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SOX hasn't killed the IPO, it's just made the hurdle higher and that's ok. IPOs are about consistent revenue generation - most of the firms of Web 1.0 didn't have it and didn't deserve to IPO.

Wrong, wrong, and wrong.

1. SOX has killed the IPO; IPOs have plummeted since SOX, due to the ridiculously draconian laws that make compliance expensive and time-consuming. Startups and small companies just can't afford the costs, closing one of the two viable exits for founders and investors.

2. "Raising the bar" for IPOs makes it sound like we're just going to get higher quality. The reality is that most companies can't afford to IPO, and even if they can, they're now hampered by greater costs and the distractions of compliance. If the bar needs to be raised, let the market raise it.

3. IPOs are not about consistent revenue generation: they're about raising capital. There's absolutely no reason why a growth business like Facebook that is not profitable shouldn't be able to IPO. If the market likes their odds of succeeding in the long run, their IPO will be a success. If not, it won't. In your model, someone apparently gets to decide who "deserves" to IPO. This kind of thing has never worked and almost always has the opposite effect of that desired.




I'm willing to buy the argument that SOX is bad for startups. It's easy to knock things, though, and harder to suggest something better. His only suggestion is to lower capital gains taxes. I think there's also an argument that if you can't trust companies' books at all, that creates problems as well.

Wikipedia has some useful information, as useful, see the 'Criticism' and 'Praise' sections:

http://en.wikipedia.org/wiki/Sarbanes-Oxley_Act#Criticism

My guess is that it's one of those technical things where reworking it to keep what's good about it (making the CEO and CFO sign off on stuff sounds sensible), and dumping some of the bad bits is the best course of action.

I also have a suspicion that perhaps lack of regulations wasn't the biggest problem, but lack of regulatory enforcement with some teeth to it.


It was conceived at the worst possible time (after Enron, Worldcom, etc); it was bound to be a failure. There's a reason why it's not wise to go shopping hungry. I agree, though, the answer is probably somewhere in the middle.


This is fun because before doing a startup I was an auditor at Deloitte and then worked in transactions services. It's good to be out. :)

Great points Ryan...just wanted to add a few things:

1. This is mostly true. Going public can add 5 MM - 20 MM in overhead easy...let alone all the additional TPS reports and devoted man hours to bureaucracy. Also, it's significantly harder for companies that are bleeding money to go public; it didn't used to be, which is good and bad.

2. Agreed. Seriously, fuck going public. Going public is for companies who are not profitable, desperately need liquidity (e.g. Google) or capital. You can issue dividends, institute profit sharing programs and even have internal company stock exchanges without being a public company.

3. Just wanted to add that raising capital includes making the company liquid so people can cash out. Private equity firms and some tech shops that went public are a good example.


There's always the foreign markets. You would be surprised how much ridiculously more rigorous US accounting rules are than anywhere else in the world. The EU, London, Australia, Hong Kong, take your pick. Nobody else has the rules we do, which is one reason why European exhcanges have gained in relative prominence in recent years.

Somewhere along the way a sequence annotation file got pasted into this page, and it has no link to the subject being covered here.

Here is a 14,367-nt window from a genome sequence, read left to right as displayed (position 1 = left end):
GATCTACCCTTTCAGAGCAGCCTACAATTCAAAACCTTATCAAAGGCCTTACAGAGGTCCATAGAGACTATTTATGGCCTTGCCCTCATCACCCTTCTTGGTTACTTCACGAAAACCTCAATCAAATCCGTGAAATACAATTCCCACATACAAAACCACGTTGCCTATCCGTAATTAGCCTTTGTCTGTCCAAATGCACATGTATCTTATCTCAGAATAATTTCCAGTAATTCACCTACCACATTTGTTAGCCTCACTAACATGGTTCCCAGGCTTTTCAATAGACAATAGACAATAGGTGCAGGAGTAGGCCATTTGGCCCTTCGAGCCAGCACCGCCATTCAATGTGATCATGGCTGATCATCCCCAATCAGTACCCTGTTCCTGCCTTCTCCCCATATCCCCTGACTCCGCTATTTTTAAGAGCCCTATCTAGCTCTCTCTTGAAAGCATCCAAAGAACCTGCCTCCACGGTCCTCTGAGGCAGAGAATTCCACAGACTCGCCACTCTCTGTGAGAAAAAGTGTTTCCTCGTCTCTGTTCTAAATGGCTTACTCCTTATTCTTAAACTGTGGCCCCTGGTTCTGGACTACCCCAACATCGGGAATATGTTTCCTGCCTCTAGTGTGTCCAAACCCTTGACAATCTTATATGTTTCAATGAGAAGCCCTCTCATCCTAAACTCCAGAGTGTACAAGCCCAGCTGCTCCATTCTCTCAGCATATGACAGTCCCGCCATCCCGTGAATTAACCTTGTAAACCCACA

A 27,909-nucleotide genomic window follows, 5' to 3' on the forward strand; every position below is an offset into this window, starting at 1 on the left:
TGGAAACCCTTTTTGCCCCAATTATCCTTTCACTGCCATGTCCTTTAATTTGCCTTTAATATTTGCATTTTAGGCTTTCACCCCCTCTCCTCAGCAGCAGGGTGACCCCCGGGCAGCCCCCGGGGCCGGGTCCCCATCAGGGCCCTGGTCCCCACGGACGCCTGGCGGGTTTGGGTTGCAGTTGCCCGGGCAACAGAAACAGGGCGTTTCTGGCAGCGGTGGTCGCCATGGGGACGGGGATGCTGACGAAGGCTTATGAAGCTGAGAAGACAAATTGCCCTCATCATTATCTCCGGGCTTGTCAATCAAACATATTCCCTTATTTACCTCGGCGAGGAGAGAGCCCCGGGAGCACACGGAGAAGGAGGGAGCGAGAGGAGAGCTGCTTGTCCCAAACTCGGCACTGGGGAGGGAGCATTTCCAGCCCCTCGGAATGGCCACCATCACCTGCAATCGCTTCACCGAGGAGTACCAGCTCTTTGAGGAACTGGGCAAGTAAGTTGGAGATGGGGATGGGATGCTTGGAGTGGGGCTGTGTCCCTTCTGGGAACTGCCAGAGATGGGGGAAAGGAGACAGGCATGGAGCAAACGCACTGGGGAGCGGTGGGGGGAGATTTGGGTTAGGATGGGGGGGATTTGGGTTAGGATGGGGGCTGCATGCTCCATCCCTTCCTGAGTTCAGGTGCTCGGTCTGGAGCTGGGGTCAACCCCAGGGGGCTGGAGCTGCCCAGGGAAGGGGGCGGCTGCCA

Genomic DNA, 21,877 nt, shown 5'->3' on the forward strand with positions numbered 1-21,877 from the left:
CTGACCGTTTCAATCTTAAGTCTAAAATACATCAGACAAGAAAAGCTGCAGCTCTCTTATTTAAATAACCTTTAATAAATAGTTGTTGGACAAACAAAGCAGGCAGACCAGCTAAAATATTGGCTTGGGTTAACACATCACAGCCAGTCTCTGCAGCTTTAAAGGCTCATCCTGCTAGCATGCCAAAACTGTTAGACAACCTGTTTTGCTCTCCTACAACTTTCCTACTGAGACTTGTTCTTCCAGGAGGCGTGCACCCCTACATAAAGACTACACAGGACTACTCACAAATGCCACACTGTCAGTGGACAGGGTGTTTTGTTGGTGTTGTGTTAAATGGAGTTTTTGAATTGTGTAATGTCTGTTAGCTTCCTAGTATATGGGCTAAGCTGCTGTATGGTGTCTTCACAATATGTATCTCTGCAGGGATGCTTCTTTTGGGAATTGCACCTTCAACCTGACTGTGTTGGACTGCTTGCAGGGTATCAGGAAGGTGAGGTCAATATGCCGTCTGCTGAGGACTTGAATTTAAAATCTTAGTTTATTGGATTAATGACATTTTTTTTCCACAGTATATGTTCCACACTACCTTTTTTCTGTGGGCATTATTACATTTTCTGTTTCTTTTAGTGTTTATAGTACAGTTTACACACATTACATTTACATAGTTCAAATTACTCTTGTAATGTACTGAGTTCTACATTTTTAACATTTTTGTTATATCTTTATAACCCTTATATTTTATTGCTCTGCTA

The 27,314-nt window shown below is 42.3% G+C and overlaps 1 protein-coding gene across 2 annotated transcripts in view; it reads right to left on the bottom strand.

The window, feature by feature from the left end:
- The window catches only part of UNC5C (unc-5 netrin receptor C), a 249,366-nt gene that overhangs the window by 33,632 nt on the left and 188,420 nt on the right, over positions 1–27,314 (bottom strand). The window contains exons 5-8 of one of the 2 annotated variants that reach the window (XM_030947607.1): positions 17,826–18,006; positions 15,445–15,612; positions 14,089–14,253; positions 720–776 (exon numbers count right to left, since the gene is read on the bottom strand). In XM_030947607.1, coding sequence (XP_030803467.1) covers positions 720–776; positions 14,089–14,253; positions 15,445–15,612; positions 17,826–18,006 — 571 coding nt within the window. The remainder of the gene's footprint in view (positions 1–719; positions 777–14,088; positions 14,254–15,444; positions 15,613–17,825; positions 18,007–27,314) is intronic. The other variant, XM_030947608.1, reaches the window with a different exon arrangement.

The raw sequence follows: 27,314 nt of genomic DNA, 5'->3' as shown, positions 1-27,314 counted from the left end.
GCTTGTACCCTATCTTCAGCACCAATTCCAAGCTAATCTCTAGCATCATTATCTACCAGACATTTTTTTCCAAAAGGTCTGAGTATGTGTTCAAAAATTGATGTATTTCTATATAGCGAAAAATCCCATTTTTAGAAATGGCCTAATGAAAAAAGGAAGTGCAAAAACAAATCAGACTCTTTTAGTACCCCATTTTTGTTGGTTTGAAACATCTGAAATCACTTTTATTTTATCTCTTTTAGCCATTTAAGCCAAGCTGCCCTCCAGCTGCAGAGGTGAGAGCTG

Of course, they don't have a financial PATRIOT act to contend with (our Sarbox).


1) I dug up the following table - it doesn't appear that SOX killed the IPO. There were over 150 IPOs each year from 2004-2007:

http://bear.cba.ufl.edu/ritter/IPOs2008VC.pdf

(The question is what the heck is going on in 2008?)

2) Yes, we are getting better quality. If you were around for the fluff IPOs of the late 90s you'd agree. For every Kana Communications there were at least 9 other immature flops like pets.com, etoys.com, flooz.com that died within 3 years.

3) Companies get to choose their own destiny. If they're ready to IPO they'll swallow the $5million overhead of SOX and head out to the market. Those that can't swallow the cost or time will either have to wait or find alternate means.

That said, SOX is still a beast born of a knee-jerk reaction and I'd love to see it streamlined. But there's some good in there.


[deleted]


Do you have a source of the pre-SOX company IPOs vs post-SOX company IPOs? I'm more curious than anything. SOX didn't just eliminate fluff it eliminated many profitable companies who don't have the earnings and market size to justify going public. This is fine by me - going public is overrated anyway.

The companies that are too immature to do SOX just simply don't deserve to IPO.

It has very little to do with maturity. Just like the Patriot Act, SOX was an overreaction. It adds layers & layers of red tape & costs (even if it has "worked", which I don't know one way or the other). While it has certainly weeded out some bad companies, it's discouraged some good companies from going public as well.


Here's an IPO table covering 1980-2008:

http://bear.cba.ufl.edu/ritter/IPOs2008VC.pdf

Interesting to see that 2004-2007 there were over 150 IPOs. 2008 has just 20, roughly half venture backed.


That doesn't say whether or not it is US only.

And the 2000s still look sickly, at about half the trend of 1980-2000.


Thanks for the link.

M&A has taken a blow too (article is slightly dated):

http://www.americanbanker.com/usb_article.html?id=20080325E4...


stock jockies lead to the first bubble? and the fed drastically cutting the lending rate in 1995 had nothing to do with an expansion of the money supply?




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